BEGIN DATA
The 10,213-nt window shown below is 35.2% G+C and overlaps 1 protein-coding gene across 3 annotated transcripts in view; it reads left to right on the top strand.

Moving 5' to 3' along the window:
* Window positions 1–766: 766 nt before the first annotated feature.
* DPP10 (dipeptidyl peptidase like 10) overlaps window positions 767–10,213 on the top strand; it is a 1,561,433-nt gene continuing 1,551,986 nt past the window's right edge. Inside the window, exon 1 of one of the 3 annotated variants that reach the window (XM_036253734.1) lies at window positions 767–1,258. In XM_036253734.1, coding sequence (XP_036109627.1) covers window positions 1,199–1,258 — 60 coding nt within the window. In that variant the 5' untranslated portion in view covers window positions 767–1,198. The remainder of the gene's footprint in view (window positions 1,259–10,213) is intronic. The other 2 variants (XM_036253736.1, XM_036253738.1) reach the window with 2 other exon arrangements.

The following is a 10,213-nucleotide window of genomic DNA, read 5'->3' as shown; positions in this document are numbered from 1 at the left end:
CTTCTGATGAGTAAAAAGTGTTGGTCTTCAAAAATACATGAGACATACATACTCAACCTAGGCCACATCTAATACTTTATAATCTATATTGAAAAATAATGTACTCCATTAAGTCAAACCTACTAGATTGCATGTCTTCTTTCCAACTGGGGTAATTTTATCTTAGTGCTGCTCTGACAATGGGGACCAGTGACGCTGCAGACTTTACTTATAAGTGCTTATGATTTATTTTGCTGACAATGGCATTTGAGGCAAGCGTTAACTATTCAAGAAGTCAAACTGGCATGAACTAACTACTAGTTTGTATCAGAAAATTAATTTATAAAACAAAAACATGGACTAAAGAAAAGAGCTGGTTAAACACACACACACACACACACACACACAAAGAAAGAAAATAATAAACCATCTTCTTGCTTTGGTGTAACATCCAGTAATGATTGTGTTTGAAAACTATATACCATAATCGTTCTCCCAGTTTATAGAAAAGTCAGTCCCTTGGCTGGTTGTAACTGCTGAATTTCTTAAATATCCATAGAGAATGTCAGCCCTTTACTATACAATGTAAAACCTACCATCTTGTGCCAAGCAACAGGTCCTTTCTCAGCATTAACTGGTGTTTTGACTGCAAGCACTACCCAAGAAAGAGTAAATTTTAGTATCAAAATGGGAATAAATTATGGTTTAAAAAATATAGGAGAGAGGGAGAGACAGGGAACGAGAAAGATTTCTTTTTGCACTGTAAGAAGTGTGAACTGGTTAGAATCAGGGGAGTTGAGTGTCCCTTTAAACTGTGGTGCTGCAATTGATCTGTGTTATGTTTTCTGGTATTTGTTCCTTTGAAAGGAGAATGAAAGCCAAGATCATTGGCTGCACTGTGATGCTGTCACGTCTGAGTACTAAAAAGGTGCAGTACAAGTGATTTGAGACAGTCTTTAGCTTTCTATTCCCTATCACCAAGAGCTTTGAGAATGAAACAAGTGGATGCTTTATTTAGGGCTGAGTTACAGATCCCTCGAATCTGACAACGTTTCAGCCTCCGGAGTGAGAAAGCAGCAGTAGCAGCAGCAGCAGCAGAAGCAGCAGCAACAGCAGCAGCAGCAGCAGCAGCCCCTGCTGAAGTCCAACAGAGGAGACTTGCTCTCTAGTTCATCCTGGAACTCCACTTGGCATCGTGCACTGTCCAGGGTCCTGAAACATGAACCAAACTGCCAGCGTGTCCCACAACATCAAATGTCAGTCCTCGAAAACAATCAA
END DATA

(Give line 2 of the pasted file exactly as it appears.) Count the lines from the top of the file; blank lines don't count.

Moving 5' to 3' along the window: